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Star poetry

Nature volume 457, page 32 (01 January 2009) | Download Citation

Dark Matter: Poems of Space

By  &

  Calouste Gulbenkian Foundation: 2008. 208 pp. £8.50 190308010X9781903080108

The Very Small Baseline Group Convenes at The Cat and Fiddle

by Neil Rollinson


A groaning table of empties makes up  our Very Small Array — a barley-scented  interferometer. Here we can study the cosmos  and drink. We tune in to the microwave sky:  to the froth at the edge of the universe.  We sup in the dusk, everything glows  with its own light: the hedgerow, lawn,  the atoms inside the glass. The Milky Way  sings in a half-inch of Guinness  a song of distant past when the world  was a moment old. We gather it all in our mugs,  in a pub garden on the edge of the moors,  looking down on Jodrell Bank: Queen  of the red-light district, cocking her huge lug  to the mayhem beyond our patch.  The bats are in on it, hunting in ultrasound,  catching moths in their fangs, while frogs  bark in the meadows, one to the other,  a vast unfathomable love-song. I finish my pint  and add my glass to the phalanx: the more we drink  the clearer we see, as any old soak will tell you.  I tip back my head to look at the Pleiades  and tumble, arse over tit, into the damp grass.  I lie in my cups under the bling of the northern sky.  I can hear it now, I can see it all clearly,  all and nothing, just the whole sky blazing.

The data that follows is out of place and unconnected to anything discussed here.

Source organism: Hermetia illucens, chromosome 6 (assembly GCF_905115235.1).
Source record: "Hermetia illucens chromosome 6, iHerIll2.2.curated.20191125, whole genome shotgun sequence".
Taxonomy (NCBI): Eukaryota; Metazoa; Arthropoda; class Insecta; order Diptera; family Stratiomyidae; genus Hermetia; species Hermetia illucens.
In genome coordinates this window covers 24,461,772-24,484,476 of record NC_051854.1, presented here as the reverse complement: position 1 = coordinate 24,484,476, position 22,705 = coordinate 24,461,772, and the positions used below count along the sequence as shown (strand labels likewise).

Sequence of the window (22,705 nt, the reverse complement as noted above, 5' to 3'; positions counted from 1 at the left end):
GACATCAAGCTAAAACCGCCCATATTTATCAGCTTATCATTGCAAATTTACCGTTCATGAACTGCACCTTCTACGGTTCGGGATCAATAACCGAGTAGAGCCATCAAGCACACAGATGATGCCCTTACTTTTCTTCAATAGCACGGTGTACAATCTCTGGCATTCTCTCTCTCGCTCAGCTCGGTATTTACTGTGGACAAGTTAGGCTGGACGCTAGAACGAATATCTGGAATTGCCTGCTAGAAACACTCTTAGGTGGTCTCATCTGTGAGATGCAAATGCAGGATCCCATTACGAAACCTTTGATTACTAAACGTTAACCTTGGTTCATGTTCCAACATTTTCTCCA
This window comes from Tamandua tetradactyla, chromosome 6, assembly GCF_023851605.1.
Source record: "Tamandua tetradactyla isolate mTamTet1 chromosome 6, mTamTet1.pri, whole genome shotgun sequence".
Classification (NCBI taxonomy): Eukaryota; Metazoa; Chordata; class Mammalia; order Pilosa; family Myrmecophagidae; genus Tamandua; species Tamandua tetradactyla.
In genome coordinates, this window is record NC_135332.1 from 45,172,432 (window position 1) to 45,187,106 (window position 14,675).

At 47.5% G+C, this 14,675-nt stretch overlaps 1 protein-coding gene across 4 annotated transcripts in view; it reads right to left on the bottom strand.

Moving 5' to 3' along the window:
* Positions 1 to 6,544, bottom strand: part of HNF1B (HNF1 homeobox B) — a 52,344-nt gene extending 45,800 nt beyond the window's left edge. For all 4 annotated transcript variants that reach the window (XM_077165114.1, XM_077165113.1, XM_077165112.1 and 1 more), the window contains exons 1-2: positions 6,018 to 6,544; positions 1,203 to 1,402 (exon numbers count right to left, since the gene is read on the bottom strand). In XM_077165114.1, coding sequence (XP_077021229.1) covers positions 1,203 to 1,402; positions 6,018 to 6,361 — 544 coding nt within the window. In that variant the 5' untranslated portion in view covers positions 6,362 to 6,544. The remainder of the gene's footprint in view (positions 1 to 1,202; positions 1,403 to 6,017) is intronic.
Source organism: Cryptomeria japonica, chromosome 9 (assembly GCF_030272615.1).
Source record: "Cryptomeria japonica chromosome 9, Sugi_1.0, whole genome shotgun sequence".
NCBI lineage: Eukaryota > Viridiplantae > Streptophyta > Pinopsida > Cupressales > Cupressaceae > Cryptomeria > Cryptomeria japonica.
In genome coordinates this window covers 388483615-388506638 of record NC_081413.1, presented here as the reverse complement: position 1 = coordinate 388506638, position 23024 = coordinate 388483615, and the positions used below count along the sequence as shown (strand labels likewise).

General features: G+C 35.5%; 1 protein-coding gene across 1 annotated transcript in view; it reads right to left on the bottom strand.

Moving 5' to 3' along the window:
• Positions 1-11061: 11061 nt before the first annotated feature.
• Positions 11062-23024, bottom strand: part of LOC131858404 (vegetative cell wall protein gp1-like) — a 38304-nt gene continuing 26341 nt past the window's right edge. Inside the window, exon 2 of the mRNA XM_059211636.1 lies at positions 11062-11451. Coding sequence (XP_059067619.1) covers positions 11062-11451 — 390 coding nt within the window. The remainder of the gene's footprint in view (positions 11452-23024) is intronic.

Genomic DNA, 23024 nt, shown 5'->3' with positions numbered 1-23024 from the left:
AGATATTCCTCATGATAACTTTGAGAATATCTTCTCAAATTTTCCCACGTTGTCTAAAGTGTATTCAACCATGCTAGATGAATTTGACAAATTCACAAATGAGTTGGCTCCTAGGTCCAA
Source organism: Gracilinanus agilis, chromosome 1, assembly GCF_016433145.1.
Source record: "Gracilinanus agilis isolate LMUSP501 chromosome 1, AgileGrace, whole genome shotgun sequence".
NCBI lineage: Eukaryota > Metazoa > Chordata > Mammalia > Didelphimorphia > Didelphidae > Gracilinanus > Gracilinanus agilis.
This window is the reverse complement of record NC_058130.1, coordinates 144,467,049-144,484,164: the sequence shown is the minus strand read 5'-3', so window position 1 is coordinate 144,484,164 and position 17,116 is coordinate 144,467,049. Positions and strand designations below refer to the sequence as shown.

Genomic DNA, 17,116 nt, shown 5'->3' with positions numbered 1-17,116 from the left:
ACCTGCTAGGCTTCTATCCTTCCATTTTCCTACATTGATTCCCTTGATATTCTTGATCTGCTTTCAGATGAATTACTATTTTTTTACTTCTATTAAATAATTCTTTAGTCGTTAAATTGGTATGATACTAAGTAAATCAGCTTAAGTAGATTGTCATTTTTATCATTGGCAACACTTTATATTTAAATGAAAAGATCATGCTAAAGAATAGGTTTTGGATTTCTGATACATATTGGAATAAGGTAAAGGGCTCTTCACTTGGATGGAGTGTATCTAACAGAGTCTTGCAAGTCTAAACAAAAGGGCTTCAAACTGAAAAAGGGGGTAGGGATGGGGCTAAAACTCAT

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    Poets paired with astronomers have created 16 new poems, including this one, that form part of a collection of 100 poems about the wonder of the Universe.


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